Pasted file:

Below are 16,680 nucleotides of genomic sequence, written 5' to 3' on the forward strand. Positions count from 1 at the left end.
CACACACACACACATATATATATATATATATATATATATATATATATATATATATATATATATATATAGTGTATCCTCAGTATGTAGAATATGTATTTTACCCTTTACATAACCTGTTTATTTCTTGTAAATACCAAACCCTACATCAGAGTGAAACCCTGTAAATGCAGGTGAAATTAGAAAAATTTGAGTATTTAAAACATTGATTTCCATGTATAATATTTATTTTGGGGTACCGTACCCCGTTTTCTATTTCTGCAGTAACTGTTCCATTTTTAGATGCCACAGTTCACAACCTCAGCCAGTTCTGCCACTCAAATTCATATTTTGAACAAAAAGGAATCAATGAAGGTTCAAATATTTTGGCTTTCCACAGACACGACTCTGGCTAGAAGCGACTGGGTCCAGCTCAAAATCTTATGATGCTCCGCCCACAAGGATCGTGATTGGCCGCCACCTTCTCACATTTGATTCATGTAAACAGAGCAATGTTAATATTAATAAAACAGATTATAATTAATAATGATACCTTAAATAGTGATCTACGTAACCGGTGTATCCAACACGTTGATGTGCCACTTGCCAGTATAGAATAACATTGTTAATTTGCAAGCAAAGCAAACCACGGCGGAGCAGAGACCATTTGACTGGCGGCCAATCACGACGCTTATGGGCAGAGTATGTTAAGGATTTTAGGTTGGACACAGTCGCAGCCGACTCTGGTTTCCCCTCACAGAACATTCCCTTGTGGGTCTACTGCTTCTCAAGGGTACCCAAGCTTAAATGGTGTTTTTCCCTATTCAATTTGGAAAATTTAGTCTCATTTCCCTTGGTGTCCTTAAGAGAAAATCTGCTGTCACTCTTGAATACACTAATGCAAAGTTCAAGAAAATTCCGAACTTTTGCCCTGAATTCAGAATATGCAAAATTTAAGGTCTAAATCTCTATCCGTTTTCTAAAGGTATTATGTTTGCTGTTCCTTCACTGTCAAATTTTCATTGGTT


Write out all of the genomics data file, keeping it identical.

Below are 16,680 nucleotides of genomic sequence, written 5' to 3' on the forward strand. Positions count from 1 at the left end.
CACACACACACACATATATATATATATATATATATATATATATATATATATATATATATATATATATAGTGTATCCTCAGTATGTAGAATATGTATTTTACCCTTTACATAACCTGTTTATTTCTTGTAAATACCAAACCCTACATCAGAGTGAAACCCTGTAAATGCAGGTGAAATTAGAAAAATTTGAGTATTTAAAACATTGATTTCCATGTATAATATTTATTTTGGGGTACCGTACCCCGTTTTCTATTTCTGCAGTAACTGTTCCATTTTTAGATGCCACAGTTCACAACCTCAGCCAGTTCTGCCACTCAAATTCATATTTTGAACAAAAAGGAATCAATGAAGGTTCAAATATTTTGGCTTTCCACAGACACGACTCTGGCTAGAAGCGACTGGGTCCAGCTCAAAATCTTATGATGCTCCGCCCACAAGGATCGTGATTGGCCGCCACCTTCTCACATTTGATTCATGTAAACAGAGCAATGTTAATATTAATAAAACAGATTATAATTAATAATGATACCTTAAATAGTGATCTACGTAACCGGTGTATCCAACACGTTGATGTGCCACTTGCCAGTATAGAATAACATTGTTAATTTGCAAGCAAAGCAAACCACGGCGGAGCAGAGACCATTTGACTGGCGGCCAATCACGACGCTTATGGGCAGAGTATGTTAAGGATTTTAGGTTGGACACAGTCGCAGCCGACTCTGGTTTCCCCTCACAGAACATTCCCTTGTGGGTCTACTGCTTCTCAAGGGTACCCAAGCTTAAATGGTGTTTTTCCCTATTCAATTTGGAAAATTTAGTCTCATTTCCCTTGGTGTCCTTAAGAGAAAATCTGCTGTCACTCTTGAATACACTAATGCAAAGTTCAAGAAAATTCCGAACTTTTGCCCTGAATTCAGAATATGCAAAATTTAAGGTCTAAATCTCTATCCGTTTTCTAAAGGTATTATGTTTGCTGTTCCTTCACTGTCAAATTTTCATTGGTT